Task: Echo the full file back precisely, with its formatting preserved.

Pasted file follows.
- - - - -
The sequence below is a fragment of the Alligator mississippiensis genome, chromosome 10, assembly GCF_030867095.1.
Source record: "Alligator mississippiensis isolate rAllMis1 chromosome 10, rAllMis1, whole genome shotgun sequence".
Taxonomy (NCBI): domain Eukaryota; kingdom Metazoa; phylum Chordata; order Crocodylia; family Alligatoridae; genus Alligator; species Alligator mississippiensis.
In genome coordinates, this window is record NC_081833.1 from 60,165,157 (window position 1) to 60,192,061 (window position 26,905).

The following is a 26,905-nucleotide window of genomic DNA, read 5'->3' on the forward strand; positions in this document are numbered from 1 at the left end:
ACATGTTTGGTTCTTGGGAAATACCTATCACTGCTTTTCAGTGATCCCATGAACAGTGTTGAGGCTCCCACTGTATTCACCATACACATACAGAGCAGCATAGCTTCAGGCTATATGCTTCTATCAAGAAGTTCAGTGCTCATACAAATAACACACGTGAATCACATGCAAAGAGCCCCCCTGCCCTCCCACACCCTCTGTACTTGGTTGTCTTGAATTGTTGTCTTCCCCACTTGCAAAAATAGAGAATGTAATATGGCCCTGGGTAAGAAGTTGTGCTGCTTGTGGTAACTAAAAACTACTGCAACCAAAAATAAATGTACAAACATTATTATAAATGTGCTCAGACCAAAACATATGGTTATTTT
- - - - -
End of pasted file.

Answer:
The sequence below is a fragment of the Alligator mississippiensis genome, chromosome 10, assembly GCF_030867095.1.
Source record: "Alligator mississippiensis isolate rAllMis1 chromosome 10, rAllMis1, whole genome shotgun sequence".
Taxonomy (NCBI): domain Eukaryota; kingdom Metazoa; phylum Chordata; order Crocodylia; family Alligatoridae; genus Alligator; species Alligator mississippiensis.
In genome coordinates, this window is record NC_081833.1 from 60,165,157 (window position 1) to 60,192,061 (window position 26,905).

The following is a 26,905-nucleotide window of genomic DNA, read 5'->3' on the forward strand; positions in this document are numbered from 1 at the left end:
ACATGTTTGGTTCTTGGGAAATACCTATCACTGCTTTTCAGTGATCCCATGAACAGTGTTGAGGCTCCCACTGTATTCACCATACACATACAGAGCAGCATAGCTTCAGGCTATATGCTTCTATCAAGAAGTTCAGTGCTCATACAAATAACACACGTGAATCACATGCAAAGAGCCCCCCTGCCCTCCCACACCCTCTGTACTTGGTTGTCTTGAATTGTTGTCTTCCCCACTTGCAAAAATAGAGAATGTAATATGGCCCTGGGTAAGAAGTTGTGCTGCTTGTGGTAACTAAAAACTACTGCAACCAAAAATAAATGTACAAACATTATTATAAATGTGCTCAGACCAAAACATATGGTTATTTT